Causes of Repeating Climate Change Patterns

Instructor: David Wood

David has taught Honors Physics, AP Physics, IB Physics and general science courses. He has a Masters in Education, and a Bachelors in Physics.

Learn about Earth's natural climate cycles, and what causes them, including orbital geometry, solar activity and El Nino. See what you know by taking a quiz.

Natural vs Man-Made Climate Change Patterns

The weather gets hotter, and the weather gets colder; it fluctuates day-by-day, year-by-year, and from place to place. But what do we see when we look on a large scale, and in the long term? That is climate: variations in the average weather in a wide area, over a long period of time.

Today we're seeing unprecedented climate change, and we have strong evidence that suggests human greenhouse gas emissions are the cause. Greenhouses gases are gases that due to their molecular make-up are able to trap heat in the atmosphere, acting like a blanket on the earth. The more of these gases we put into the atmosphere, the warmer the earth gets. The most significant of these, Carbon Dioxide, has reached 400 parts per million (ppm) from 280 ppm at the start of the Industrial Revolution. It was as low as 350 ppm as recently as 1990.

But to really understand that today's global warming is unprecedented and unnatural, we need to know what is natural.

The earth naturally warms and cools over hundreds of thousands of years. We call the cool periods ice ages, times where the earth's ice caps expand further from the poles. We have to be able to look at the earth's natural cycles and subtract those cycles from what we're seeing. When we do that we find that the Earth's temperature is indeed warming at a staggering rate, far faster than would be expected naturally. In this lesson, we're going to go through some of the natural cycles the Earth undergoes, and the causes of those cycles.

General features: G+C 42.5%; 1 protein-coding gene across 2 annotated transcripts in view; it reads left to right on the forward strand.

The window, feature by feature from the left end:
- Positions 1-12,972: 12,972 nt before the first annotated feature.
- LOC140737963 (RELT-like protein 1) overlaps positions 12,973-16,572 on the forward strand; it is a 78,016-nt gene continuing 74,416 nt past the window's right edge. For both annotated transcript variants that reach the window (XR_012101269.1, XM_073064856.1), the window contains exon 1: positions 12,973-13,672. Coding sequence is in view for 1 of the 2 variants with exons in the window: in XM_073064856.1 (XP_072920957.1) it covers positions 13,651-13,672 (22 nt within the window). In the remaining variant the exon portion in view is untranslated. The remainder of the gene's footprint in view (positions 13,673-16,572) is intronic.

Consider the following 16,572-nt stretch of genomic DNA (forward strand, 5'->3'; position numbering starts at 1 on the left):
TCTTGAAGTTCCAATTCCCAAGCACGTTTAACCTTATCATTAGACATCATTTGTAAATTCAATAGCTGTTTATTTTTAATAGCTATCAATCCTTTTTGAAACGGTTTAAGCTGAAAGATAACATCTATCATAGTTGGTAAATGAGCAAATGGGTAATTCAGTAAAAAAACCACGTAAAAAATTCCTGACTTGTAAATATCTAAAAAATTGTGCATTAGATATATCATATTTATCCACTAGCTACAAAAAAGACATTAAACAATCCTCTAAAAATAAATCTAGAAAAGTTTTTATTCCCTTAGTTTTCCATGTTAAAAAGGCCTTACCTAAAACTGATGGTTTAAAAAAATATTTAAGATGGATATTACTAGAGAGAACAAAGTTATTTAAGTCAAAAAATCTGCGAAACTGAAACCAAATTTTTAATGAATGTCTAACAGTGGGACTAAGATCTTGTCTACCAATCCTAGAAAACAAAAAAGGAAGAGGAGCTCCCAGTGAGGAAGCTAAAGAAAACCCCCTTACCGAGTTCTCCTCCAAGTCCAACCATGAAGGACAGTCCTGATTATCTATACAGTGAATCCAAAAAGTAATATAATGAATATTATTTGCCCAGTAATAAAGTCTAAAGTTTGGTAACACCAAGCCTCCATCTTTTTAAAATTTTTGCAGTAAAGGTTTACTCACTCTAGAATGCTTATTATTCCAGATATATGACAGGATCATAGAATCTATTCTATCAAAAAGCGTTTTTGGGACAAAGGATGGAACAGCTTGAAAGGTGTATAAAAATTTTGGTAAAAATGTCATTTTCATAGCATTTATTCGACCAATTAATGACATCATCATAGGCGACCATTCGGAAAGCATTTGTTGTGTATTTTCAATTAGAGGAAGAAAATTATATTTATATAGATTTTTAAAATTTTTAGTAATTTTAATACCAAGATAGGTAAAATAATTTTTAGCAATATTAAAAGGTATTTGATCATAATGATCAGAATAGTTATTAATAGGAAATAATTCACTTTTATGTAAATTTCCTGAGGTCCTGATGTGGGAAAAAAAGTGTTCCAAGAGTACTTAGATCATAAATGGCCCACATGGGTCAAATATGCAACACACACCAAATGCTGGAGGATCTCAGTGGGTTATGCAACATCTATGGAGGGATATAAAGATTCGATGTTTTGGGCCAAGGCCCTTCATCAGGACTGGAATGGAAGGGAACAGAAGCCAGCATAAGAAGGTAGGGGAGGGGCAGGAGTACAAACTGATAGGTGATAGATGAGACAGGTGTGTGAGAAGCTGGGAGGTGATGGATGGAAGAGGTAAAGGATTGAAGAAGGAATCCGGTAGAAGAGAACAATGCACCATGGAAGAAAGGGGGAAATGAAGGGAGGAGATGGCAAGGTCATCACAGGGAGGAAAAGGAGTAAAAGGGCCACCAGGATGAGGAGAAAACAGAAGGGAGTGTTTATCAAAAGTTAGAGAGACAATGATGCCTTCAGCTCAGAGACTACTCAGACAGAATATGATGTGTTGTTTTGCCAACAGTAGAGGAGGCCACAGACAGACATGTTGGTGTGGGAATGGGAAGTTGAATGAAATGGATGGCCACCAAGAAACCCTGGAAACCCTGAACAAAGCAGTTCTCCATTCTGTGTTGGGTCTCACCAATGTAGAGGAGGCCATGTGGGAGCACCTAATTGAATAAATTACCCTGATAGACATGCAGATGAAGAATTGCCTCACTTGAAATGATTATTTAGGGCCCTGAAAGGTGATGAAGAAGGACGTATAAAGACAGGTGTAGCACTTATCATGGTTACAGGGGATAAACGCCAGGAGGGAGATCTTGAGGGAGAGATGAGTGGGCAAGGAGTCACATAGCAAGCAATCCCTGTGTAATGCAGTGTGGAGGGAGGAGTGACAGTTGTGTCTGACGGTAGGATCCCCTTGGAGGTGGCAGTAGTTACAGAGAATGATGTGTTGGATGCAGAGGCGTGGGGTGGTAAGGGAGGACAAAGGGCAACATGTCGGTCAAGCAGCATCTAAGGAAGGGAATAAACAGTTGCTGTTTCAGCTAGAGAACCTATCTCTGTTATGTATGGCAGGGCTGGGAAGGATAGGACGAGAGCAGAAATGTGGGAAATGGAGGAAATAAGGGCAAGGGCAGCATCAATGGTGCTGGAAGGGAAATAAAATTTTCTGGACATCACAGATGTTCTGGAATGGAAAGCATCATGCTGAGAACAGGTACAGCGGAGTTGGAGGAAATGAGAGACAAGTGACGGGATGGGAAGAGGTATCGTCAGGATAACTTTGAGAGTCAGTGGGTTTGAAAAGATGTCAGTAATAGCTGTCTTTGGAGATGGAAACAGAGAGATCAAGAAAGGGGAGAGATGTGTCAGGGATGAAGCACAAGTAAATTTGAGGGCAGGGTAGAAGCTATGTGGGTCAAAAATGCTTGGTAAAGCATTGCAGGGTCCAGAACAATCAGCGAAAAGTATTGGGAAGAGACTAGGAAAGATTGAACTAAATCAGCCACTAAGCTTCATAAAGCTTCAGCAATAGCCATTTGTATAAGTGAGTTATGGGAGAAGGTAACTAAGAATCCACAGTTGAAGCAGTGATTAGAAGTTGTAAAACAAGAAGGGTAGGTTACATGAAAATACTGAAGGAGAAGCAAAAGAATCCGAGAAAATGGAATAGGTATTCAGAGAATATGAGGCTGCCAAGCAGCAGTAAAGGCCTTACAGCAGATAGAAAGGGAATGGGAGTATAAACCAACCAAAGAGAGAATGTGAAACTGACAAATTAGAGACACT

Glaciers advance south during ice ages
Glaciers advance south during ice ages

Milankovitch Cycles

The way we often picture the solar system is oversimplified. We tend to imagine that everything is neat and tidy; that the Earth orbits the Sun in a perfect circle, that the Earth is a perfect sphere, that the Earth tilt never changes, and that the orbits and rotations of everything stays the same. But the truth is a bit more complex than that.

The Earth's orbit around the Sun changes over time from nearly circular, to an elliptical shape. It goes back and forth between these two shapes in a cycle that repeats roughly every 100,000 years.

The Earth's tilt also changes. The Earth moves back and forth between a tilt of 22.1 degrees and 24.5 degrees every 41,000 years. But not only does the amount of tilt change, but the direction of the tilt also changes. The Earth doesn't spin in a neat, balanced way. It's more like a spinning top that's starting to slow down and wobble. The Earth wobbles on its axis, making a circle every 26,000 years.

Together, the changing orbit, tilt, and wobble are called Milankovitch cycles, which are one of the causes of ice ages. How the Earth is tilted and how long the planet is far away from the sun (during the elliptical orbits) affects the areas and strength of the sun's exposure, encouraging or discouraging the formation of ice. Right now, ice ages are coming and going every 100,000 years, but at other times in history the cycles were shorter and more of a big deal, down to 26,000 years.

Other factors that affect ice ages include ocean and atmosphere circulation, volcanoes erupting, and carbon dioxide levels in the atmosphere.

Data for the Milankovich Cycles showing how temperature and greenhouse gases have varied over the last 400,000 years
Data for the Milankovich Cycles showing how temperature and greenhouse gases have varied over the last 400,000 years

Sun Cycles

So that might explain long term, big ice ages. But we also have smaller climate variations. One of these is the way the Sun's output changes. This happens on an 11-year cycle. Scientists have spent a lot of time trying to research how it affects the climate, but so far it looks like the effect is very small. It makes the Earth a little cooler and warmer, but not a huge difference.

Sun output vs climate (temperature) change
Sun output (in red) vs climate (temperature) change (in blue)

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